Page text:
I finally finished a trade I've had sitting on the shelf for many moons, Magnus Robot Fighter Archives Volume 1. It collects the first seven Gold Key Magnus Robot Fighter comics from 1963 to 1964.
On the off chance you don't know the premise, Magnus is a flipside creation by Russ Manning, the late great artist best known for his work on Edgar Rice Burrough's Tarzan of the Apes. Manning pitched the idea of a superhero who was a Tarzan in reverse, instead of a man raised by apes who battled for truth and justice in society based on his own specific worldview, this Magnus was a man raised in the future of 4000 A.D. by a friendly robot to battle rogue robots who menace mankind who has become too dependent upon its own metal creations.
The series begins with a bang as an unknown Magnus is dropped literally into the society of North Am and battles a rogue robot named H8 ("Hate") who has stolen humans to use their pooled mental might to overpower the greater society and elevate the status of robots.
Then Magnus opposes Mekman, a crazed human who imagines himself to be a robot and who deploys a Magnus lookalike to create havoc in the society at large.
Next is a gigantic robot from outer space sent by persistant foe Xyrkol, a human who seeks power over the Earth.
In the undersea realm where North Am's food supply comes from, Magnus finds a rogue brain robot who wants to undermine the sources of nutrition and bring humanity to its knees.
Then there's the threat of a the immortal robot, who keeps rising from its own destruction. This turns out to be another threat from Xyrkol.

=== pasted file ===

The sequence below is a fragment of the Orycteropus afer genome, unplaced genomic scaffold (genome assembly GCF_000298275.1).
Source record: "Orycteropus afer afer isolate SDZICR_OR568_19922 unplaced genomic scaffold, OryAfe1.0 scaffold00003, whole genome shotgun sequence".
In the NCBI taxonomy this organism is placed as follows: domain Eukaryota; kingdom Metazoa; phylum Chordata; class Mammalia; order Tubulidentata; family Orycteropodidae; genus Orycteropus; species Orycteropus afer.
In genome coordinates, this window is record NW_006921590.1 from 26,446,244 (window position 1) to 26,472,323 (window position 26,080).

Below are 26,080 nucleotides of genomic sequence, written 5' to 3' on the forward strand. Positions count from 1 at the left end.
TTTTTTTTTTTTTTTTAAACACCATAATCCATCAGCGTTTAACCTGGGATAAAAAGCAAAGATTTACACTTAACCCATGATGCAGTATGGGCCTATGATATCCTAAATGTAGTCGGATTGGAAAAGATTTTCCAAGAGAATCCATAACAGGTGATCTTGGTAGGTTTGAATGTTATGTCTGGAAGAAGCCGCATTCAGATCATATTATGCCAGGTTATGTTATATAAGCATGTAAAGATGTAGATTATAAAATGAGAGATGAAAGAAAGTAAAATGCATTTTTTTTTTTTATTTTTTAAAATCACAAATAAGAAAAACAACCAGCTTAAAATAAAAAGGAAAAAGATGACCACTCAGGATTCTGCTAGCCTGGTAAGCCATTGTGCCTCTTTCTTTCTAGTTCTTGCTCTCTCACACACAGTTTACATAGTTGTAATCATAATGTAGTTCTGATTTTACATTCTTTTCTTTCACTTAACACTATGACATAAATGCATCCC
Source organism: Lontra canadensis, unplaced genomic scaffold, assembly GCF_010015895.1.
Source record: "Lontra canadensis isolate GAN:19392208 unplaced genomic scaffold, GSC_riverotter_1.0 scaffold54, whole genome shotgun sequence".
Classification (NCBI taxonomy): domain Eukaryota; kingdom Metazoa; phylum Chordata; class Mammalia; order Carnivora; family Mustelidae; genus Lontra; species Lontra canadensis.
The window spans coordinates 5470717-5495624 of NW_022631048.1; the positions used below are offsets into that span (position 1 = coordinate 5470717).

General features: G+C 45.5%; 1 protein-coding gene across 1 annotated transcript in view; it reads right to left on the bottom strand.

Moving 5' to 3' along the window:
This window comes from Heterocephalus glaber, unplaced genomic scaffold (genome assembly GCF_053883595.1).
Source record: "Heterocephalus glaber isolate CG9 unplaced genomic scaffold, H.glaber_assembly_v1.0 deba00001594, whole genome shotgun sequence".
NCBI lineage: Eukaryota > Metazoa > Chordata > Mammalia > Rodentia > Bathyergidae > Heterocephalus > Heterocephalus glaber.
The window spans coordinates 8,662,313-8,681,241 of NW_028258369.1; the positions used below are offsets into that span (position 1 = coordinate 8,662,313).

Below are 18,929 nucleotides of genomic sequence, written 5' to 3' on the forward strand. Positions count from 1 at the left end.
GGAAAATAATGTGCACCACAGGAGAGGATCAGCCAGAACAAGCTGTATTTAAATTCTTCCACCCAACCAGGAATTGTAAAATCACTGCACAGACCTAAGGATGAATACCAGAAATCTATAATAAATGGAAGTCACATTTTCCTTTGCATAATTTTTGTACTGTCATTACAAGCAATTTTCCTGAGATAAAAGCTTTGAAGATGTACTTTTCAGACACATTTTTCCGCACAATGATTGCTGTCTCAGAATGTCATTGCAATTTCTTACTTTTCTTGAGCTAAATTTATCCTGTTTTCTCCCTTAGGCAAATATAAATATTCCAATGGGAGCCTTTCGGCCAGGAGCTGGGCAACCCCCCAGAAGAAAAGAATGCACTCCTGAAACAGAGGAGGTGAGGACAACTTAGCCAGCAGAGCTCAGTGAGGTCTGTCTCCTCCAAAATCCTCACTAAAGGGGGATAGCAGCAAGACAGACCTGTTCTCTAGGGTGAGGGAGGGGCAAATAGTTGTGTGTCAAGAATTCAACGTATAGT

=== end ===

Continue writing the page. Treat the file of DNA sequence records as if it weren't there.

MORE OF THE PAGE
Under the Earth, a robot named Talpa seeks power and Magnus must battle both robots and aggressive insect "Troglodytes" to keep mankind safe.
Finally Xyrkol pops up a third time and it takes the combined mental power of Magnus, his girlfriend Leeja and the minds of hundreds of humans formerly held captive by H8 to defeat the foe on a distant planet.
So as you can tell, the adventures of Magnus sprawl across a world well realized by artist and writer Russ Manning. He is helped on several issues by writers Robert Schaefer and Eric Friewald. A premise like that of Magnus, might seem repetitive, but they change up the settings and the threats nicely and keep it very fresh. The world of North Am proves sufficiently complex to support dozens of solid stories.
My personal favorite battle in this collection is the conflict against the giant robot from space, as it offers Manning some great opportunities for spectacular imagery.
I don't know if Dark Horse will get around to offering up any more archives in trade form, but I hope they do. I'll sure be around to pick them up.